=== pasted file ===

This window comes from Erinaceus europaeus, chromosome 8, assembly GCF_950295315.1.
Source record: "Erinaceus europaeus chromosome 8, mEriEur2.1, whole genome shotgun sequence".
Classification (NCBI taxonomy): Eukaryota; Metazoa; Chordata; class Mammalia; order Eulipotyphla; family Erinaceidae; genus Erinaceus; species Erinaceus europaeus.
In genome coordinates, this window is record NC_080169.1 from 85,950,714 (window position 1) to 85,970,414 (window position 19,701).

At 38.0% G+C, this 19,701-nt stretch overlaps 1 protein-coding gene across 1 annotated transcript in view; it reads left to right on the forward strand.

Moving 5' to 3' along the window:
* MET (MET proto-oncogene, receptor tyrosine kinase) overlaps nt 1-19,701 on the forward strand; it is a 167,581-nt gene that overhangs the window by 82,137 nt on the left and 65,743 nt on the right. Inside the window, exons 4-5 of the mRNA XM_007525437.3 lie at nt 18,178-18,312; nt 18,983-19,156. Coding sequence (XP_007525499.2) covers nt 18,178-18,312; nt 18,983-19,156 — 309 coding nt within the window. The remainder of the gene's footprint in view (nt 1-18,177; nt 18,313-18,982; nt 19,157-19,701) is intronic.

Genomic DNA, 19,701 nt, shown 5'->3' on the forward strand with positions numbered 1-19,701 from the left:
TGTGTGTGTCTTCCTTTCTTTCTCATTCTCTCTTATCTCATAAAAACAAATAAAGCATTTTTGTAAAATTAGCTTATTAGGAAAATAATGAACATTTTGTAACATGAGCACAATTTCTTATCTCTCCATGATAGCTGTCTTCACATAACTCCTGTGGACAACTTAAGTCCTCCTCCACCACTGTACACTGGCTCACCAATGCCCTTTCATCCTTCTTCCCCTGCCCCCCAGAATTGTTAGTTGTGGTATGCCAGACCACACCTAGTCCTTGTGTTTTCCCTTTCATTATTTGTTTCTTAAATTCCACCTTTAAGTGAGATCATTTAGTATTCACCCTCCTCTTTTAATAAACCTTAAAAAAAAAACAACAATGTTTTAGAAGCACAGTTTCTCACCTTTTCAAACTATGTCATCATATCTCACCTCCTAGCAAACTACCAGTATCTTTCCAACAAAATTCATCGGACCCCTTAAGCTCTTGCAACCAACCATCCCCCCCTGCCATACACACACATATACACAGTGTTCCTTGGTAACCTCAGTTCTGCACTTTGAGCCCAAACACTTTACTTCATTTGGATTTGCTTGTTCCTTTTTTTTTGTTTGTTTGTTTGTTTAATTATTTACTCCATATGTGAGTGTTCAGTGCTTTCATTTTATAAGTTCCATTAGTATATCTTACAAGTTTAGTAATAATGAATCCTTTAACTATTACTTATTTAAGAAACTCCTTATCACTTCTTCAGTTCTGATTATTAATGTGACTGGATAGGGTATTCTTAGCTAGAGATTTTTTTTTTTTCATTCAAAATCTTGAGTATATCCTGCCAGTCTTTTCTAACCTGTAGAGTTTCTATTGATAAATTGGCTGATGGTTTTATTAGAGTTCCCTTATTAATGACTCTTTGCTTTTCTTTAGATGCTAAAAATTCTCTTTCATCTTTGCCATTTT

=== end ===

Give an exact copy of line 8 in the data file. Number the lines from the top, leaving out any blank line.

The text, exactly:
Genomic DNA, 19,701 nt, shown 5'->3' on the forward strand with positions numbered 1-19,701 from the left: